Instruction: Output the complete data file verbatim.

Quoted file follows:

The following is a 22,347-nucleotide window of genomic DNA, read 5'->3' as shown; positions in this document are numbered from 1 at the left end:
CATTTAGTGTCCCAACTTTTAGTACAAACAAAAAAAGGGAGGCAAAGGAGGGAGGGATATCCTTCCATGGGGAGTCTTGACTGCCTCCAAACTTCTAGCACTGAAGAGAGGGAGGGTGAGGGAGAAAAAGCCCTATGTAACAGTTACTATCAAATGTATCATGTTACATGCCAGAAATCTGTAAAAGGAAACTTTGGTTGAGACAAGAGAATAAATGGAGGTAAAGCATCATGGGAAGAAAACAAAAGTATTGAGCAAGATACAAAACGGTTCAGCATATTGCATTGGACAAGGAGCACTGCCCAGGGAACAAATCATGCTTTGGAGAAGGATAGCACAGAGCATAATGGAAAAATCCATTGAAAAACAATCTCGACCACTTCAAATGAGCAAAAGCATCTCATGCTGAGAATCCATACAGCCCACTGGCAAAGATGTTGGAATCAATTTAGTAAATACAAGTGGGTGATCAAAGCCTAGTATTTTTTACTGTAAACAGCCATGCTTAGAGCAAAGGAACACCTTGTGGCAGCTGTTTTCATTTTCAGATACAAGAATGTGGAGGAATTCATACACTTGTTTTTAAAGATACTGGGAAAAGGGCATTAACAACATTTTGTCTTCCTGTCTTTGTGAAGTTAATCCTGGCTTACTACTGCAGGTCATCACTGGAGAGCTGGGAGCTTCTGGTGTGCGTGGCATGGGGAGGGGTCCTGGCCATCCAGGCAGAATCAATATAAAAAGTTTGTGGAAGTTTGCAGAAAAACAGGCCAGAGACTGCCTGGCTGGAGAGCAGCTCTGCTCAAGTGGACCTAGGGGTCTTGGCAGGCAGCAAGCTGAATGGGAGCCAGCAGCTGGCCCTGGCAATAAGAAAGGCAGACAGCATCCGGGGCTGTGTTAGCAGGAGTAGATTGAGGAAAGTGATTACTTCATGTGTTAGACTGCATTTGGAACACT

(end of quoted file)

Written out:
The following is a 22,347-nucleotide window of genomic DNA, read 5'->3' as shown; positions in this document are numbered from 1 at the left end:
CATTTAGTGTCCCAACTTTTAGTACAAACAAAAAAAGGGAGGCAAAGGAGGGAGGGATATCCTTCCATGGGGAGTCTTGACTGCCTCCAAACTTCTAGCACTGAAGAGAGGGAGGGTGAGGGAGAAAAAGCCCTATGTAACAGTTACTATCAAATGTATCATGTTACATGCCAGAAATCTGTAAAAGGAAACTTTGGTTGAGACAAGAGAATAAATGGAGGTAAAGCATCATGGGAAGAAAACAAAAGTATTGAGCAAGATACAAAACGGTTCAGCATATTGCATTGGACAAGGAGCACTGCCCAGGGAACAAATCATGCTTTGGAGAAGGATAGCACAGAGCATAATGGAAAAATCCATTGAAAAACAATCTCGACCACTTCAAATGAGCAAAAGCATCTCATGCTGAGAATCCATACAGCCCACTGGCAAAGATGTTGGAATCAATTTAGTAAATACAAGTGGGTGATCAAAGCCTAGTATTTTTTACTGTAAACAGCCATGCTTAGAGCAAAGGAACACCTTGTGGCAGCTGTTTTCATTTTCAGATACAAGAATGTGGAGGAATTCATACACTTGTTTTTAAAGATACTGGGAAAAGGGCATTAACAACATTTTGTCTTCCTGTCTTTGTGAAGTTAATCCTGGCTTACTACTGCAGGTCATCACTGGAGAGCTGGGAGCTTCTGGTGTGCGTGGCATGGGGAGGGGTCCTGGCCATCCAGGCAGAATCAATATAAAAAGTTTGTGGAAGTTTGCAGAAAAACAGGCCAGAGACTGCCTGGCTGGAGAGCAGCTCTGCTCAAGTGGACCTAGGGGTCTTGGCAGGCAGCAAGCTGAATGGGAGCCAGCAGCTGGCCCTGGCAATAAGAAAGGCAGACAGCATCCGGGGCTGTGTTAGCAGGAGTAGATTGAGGAAAGTGATTACTTCATGTGTTAGACTGCATTTGGAACACT